The pernicious dangers of pornography and opioids were the subjects of two recent local public information meetings that urge everyone to proactively respond for the sake of the community.
On March 2 in Grantsville High School’s auditorium, around 100 people learned that emerging research shows pornography can damage the brain, according to Clay Olsen, CEO and co-founder of “Fight the New Drug,” a nonprofit, Salt Lake City-based, anti-porn organization.
He is especially alarmed about pornography’s effects on youth, as reported in last Tuesday’s news story headlined, “Pornography is affecting youth like a ‘landslide’ …” Olsen explained that youth in America are under immense pressure from pornography. Fight the New Drug’s website claims 93 percent of boys and 62 percent of girls will view pornography before the age of 18.
“… The rising generation today, is dealing with this topic [pornography] to an intensity and scale no generation in the world ever had to,” he said.
Olsen also said new research shows that pornography can damage the brain’s frontal lobe and affect its natural system that rewards behavior. The result is similar to a drug addiction, he said, which can tear lives and families apart, create distorted views of sexual behavior, and at the world level, lead to violence, sexual trafficking and exploitation.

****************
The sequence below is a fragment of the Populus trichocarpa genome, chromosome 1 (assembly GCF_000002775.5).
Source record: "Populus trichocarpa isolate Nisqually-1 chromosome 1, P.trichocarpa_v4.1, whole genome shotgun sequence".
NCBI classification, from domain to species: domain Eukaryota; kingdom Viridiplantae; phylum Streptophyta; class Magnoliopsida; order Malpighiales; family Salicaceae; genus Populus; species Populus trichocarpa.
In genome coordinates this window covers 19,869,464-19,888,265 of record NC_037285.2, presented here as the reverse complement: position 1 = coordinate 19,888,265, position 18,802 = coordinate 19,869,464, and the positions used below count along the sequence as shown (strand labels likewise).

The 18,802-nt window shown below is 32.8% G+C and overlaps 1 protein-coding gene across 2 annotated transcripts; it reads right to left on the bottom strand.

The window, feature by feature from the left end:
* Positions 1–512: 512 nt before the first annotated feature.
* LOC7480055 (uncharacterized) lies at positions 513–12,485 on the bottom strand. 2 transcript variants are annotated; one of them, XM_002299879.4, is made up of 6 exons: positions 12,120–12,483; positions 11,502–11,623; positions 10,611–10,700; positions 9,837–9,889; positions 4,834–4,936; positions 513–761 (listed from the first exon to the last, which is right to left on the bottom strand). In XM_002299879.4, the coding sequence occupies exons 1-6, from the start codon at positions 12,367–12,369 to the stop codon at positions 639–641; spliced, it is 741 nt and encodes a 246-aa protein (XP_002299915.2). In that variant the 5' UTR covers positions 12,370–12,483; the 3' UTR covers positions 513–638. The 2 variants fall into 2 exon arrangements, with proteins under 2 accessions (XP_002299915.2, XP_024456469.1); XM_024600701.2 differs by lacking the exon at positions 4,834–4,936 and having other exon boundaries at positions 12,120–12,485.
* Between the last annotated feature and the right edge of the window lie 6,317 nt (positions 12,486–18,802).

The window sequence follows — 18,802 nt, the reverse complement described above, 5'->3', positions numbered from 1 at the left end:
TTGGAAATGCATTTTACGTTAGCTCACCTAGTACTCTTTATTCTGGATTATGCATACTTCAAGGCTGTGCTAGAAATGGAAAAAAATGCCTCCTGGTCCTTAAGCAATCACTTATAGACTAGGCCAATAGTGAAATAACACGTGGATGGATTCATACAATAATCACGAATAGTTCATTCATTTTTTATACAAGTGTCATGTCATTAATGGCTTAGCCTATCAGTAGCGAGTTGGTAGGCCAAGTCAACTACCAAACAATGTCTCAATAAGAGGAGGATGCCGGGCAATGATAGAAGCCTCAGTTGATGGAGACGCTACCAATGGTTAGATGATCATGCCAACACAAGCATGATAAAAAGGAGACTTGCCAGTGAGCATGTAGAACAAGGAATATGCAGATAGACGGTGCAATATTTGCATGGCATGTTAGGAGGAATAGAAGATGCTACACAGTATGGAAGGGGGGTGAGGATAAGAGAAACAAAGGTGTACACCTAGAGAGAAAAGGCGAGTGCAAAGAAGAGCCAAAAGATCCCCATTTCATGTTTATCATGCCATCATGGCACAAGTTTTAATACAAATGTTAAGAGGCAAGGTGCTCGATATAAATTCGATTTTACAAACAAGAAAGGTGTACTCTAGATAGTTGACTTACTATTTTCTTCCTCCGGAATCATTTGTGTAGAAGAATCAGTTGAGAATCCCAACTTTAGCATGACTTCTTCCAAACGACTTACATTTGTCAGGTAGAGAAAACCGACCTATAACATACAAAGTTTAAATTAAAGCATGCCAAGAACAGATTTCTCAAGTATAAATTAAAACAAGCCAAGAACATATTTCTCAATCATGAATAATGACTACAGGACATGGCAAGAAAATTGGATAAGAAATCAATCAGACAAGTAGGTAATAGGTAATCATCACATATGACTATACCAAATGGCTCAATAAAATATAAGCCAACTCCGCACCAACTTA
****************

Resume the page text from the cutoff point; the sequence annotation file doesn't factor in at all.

Fight the New Drug has developed an online app, which uses a series of videos and activities to empower individuals who are struggling with pornography addiction. The program can be found at Fortifyprogram.org. Additional information on the Fight the New Drug movement can be found at fightthenewdrug.org.
“Stop the Opidemic: A Community Solution” was held at the Community Learning Center last Tuesday and provided alarming information on Tooele County’s growing abuse of opioids. That growth has prompted the call for more local public safety agencies and citizens to carry the antidote Naloxone. A front-page story on the meeting appeared in last Thursday’s edition.
According to keynote speaker Dr. Jennifer Plumb, director of the Utah Naloxone Program and a physician for the University of Utah Health Care Division of Pediatric Emergency Medicine, one person dies in Utah every day from a drug overdose. State data shows Tooele County had eight overdose-related deaths in 2015, making the county fourth in the state for drug-poisoning deaths.
Also, a Mountain West Medical Center official reported at the meeting the hospital used Naloxone 200 times last year for drug overdose patients.
All of which underscores why last Tuesday’s meeting was held, and why officials are urging citizens to have Naloxone on hand if they have loved ones or friends addicted to opioids. The antidote is available at the Tooele County Health Department, 151 N. Main Street in Tooele City.
Addictions involving pornography and opioids aren’t just happening elsewhere; they’re happening in Tooele County, Utah, USA. Let’s punch through denial and assist those whom we suspect or know are struggling with either addiction.
When the county experienced a series of heartbreaking teen and adult suicides in 2014, local leaders and citizens took immediate action to inform and help prevent further loss. Another call to action is needed now.